Japanese laurel is a neat and useful evergreen shrub for zones 7 to 9. These plants are most popular for their incredible glossy foliage, and if you like the ‘variegated’ look, then this is one plant you should definitely take a closer look at.
Read on to learn more about how to grow and care for this shade-loving evergreen plant.
What Is A Japanese Laurel?
The Japanese laurel (Aucuba japonica) is a broadleaf evergreen shrub of the Garryaceae family. These plants are often known simply as aucuba, although they are also known as Japanese aucuba, spotted laurel, and gold dust plants.
Aucuba has a naturally dense and rounded growth form and can exceptionally reach heights of around 15 feet (4.6 m), although 6 to 7 feet (1.8 to 2.1 m) is more usual.
These plants are usually about as wide as they are tall. In the wild, Japanese laurel grows in thickets and moist woodland areas in Japan and other east Asian countries.
These plants have glossy, waxy leaves that are oppositely arranged. These leaves have smooth or toothed margins and can be up to about 7 inches (17.5 cm) long. The most popular forms in horticulture are the variegated leaf varieties, which are fantastically speckled in yellow and green.
‘Variegata’ is the classic and popular variegated form of Japanese laurel. These plants are commonly known as gold dust. This is a female cultivar that tends to show the best leaf color in partial shade.
‘Picturata’ is a variegated form with predominantly yellow foliage with green margins.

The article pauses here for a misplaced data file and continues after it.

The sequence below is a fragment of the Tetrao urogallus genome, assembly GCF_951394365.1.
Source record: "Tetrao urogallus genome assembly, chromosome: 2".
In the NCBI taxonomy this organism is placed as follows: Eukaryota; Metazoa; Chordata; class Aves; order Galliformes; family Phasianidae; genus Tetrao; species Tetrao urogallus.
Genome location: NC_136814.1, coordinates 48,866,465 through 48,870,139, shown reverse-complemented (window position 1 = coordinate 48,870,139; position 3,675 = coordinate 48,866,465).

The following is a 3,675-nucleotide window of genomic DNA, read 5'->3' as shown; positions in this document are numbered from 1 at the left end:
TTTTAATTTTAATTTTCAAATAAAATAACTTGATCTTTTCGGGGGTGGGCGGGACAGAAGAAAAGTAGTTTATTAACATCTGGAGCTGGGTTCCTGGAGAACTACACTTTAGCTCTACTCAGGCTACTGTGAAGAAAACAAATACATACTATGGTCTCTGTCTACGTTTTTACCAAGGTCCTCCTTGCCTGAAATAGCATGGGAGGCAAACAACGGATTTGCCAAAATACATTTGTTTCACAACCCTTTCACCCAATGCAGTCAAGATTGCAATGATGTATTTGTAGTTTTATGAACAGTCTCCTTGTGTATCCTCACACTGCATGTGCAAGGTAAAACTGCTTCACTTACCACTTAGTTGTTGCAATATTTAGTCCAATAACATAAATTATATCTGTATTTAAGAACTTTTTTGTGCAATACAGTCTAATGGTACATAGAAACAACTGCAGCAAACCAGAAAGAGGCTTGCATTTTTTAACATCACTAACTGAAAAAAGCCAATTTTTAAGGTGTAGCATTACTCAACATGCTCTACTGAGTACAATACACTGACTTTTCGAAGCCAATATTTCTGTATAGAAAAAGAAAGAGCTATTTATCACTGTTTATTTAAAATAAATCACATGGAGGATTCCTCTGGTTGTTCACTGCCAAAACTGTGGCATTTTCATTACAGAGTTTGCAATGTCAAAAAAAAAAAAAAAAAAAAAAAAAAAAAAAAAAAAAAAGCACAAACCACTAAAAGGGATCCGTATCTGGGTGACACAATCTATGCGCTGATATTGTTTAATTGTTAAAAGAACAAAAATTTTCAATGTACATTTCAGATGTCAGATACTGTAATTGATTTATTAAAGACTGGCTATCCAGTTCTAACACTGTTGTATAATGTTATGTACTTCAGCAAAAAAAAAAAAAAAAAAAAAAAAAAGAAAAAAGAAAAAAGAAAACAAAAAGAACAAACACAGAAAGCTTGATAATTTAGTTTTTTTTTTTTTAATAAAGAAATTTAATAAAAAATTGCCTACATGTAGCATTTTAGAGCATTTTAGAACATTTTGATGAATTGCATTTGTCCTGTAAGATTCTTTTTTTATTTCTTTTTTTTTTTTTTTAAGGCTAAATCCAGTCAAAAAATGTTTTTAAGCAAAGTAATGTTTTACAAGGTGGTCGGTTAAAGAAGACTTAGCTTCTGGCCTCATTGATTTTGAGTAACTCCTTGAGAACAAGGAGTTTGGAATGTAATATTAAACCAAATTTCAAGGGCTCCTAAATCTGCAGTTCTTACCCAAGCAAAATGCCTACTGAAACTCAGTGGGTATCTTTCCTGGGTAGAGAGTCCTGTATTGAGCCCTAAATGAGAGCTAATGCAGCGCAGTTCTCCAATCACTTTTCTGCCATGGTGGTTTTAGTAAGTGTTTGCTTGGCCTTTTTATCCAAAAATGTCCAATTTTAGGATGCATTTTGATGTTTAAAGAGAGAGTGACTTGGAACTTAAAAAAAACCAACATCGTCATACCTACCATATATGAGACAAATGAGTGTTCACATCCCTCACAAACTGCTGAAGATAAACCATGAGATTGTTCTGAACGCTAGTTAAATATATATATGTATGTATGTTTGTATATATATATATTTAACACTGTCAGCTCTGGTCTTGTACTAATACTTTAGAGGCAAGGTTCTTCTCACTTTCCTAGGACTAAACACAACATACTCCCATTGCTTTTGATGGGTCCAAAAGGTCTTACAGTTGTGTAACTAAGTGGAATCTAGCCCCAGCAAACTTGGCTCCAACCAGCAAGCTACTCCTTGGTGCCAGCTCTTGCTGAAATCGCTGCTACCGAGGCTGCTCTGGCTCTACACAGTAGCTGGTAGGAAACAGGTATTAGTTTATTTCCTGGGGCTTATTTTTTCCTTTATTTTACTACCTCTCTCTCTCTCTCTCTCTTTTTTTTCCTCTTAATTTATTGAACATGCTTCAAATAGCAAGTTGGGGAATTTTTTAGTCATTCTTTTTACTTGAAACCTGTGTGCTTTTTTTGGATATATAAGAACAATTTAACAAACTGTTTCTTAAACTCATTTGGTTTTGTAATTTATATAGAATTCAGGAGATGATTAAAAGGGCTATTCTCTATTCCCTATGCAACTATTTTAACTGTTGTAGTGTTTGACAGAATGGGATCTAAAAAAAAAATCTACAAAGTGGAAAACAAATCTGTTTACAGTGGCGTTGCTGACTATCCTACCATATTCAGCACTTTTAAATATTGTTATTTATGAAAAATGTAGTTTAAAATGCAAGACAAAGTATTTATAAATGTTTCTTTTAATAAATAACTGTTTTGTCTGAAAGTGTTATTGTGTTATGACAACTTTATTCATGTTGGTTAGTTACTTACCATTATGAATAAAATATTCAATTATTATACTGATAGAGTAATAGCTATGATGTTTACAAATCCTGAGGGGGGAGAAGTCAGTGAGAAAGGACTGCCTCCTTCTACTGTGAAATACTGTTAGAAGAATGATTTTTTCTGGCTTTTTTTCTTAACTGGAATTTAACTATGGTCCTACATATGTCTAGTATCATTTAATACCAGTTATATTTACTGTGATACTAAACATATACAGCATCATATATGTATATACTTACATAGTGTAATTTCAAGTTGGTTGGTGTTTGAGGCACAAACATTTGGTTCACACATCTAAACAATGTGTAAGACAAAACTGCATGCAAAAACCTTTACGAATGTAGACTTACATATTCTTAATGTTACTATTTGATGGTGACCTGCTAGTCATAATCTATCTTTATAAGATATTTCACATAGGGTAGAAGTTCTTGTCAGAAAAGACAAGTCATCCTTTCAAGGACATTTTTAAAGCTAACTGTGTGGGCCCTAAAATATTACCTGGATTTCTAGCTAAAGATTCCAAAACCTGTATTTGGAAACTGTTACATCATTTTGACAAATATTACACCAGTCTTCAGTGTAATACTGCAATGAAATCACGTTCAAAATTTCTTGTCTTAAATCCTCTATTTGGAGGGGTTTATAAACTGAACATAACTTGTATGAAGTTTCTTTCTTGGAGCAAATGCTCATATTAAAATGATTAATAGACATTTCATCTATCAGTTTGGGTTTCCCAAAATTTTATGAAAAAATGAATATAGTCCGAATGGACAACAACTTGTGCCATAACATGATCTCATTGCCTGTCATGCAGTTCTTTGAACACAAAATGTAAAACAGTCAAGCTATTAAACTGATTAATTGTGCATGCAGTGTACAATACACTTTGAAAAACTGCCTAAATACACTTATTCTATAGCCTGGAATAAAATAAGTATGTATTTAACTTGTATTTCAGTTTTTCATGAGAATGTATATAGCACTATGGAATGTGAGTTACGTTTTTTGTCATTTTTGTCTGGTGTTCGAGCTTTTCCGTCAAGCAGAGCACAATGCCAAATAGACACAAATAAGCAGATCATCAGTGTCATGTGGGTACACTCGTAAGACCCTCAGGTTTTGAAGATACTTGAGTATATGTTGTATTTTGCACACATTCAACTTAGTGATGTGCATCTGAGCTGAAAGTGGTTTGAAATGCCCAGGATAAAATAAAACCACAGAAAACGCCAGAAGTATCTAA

‘Nana’ is a rounded dwarf form that has green leaves and will produce fruit if grown in proximity to and fertilized by a male plant. Variegated varieties of this dwarf form are also available.
‘Pacman’ is a low-growing dwarf variety with twisted and glossy, all-green leaves with toothed margins.
Japanese Laurel Flowers
Although attractive, these plants are not well known for their rather small brown to purple and white flowers. These flowers have 4 petals and are produced in early spring.
While the flowers may not be showy, the fruits produced by female plants can be quite a colorful and attractive feature.
Aucubas are dioecious plants, which means a female must be fertilized by a male plant in order to produce fruits and set seeds. If you do have a male and female plant in close proximity, you may be fortunate enough to have your female plant produce attractive, bright red fruits of about ½ inch (13 mm) in length.
How To Grow A Japanese Laurel
Aucubas can be grown from both seed and cuttings. Growing these plants from seed is not difficult, although it is a slow process. The flesh of ripe fruits should be removed from the seeds and planted fresh. The seeds may take as long as 18 months to germinate. (1)
A much faster method of propagating new Japanese laurel plants is by cuttings. Semi-ripe cuttings taken in the late summer months root easily within 6 to 8 weeks and can be planted out the following spring. These plants begin to mature after about 3 to 4 years. (1)
These plants should be grown in full shade to partial shade and protected from strong cold winds.